Recently I was asked who gets to choose the last name of a newborn child? Typically, this issue comes up when a child is born to parents who are not married. After the birth, the mother is usually given a form to fill out in the hospital “naming” the child and identifying the mother and father. This information is used to create the birth certificate for the child. So what happens when the mother and father each want the child to have their last name; who wins the debate? If the parents cannot agree, then the mother’s choice will likely prevail.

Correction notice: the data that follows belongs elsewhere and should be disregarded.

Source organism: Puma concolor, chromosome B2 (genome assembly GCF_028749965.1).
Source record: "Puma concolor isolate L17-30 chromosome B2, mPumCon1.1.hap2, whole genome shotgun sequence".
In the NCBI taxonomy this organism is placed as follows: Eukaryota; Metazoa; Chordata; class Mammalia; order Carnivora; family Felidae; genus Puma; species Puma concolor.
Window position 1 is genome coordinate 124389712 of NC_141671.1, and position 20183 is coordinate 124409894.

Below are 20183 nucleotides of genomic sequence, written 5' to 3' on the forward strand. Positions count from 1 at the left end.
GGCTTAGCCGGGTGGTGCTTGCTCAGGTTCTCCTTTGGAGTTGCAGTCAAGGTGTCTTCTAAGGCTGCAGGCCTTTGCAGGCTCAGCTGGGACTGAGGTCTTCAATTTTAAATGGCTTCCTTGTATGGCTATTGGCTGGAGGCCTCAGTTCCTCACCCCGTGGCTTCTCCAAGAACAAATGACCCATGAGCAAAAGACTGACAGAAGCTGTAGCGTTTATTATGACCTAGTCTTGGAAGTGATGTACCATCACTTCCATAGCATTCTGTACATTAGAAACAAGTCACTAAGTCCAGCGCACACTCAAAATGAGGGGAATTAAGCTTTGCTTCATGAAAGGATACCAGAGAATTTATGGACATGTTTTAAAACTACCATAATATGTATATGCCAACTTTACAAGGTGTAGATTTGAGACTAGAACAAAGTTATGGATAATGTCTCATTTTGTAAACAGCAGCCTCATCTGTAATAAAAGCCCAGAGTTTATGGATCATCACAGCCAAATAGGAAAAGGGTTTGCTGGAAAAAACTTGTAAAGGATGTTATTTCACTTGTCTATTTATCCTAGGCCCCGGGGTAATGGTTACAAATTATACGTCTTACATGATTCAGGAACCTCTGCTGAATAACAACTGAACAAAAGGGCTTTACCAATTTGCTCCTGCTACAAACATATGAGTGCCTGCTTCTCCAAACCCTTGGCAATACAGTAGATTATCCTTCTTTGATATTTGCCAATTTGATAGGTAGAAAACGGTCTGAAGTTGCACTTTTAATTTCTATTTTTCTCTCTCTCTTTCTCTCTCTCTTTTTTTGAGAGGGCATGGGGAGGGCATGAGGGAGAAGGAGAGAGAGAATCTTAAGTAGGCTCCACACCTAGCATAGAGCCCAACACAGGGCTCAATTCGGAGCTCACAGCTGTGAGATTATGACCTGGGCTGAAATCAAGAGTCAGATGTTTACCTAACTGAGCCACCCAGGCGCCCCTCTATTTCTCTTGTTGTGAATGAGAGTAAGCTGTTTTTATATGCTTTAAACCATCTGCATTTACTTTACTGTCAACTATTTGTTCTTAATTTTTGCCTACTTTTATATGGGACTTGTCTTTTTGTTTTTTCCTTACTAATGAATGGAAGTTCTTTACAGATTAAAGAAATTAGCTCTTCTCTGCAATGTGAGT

There are also circumstances where a parent seeks to change a child’s last name. For example, a step-parent decides to adopt their step-child. Should the child’s name automatically change to that of the step-parent? Or, what if custody changes; will the new custodial parent get to change the child’s name without question? The courts will always look to the best interest of the child. Evidence that a child has used another parent’s name for a period of time, or if the child has a level of comfort with a certain name, will weaken the custodial parent’s choice. Other factors that our courts examine include the length of time that the child used one surname; the identification of the child as a member of a family unit; the potential anxiety or embarrassment a child might experience if their surname is different from the custodial parent and any preference that the child might express, if sufficiently mature to express same.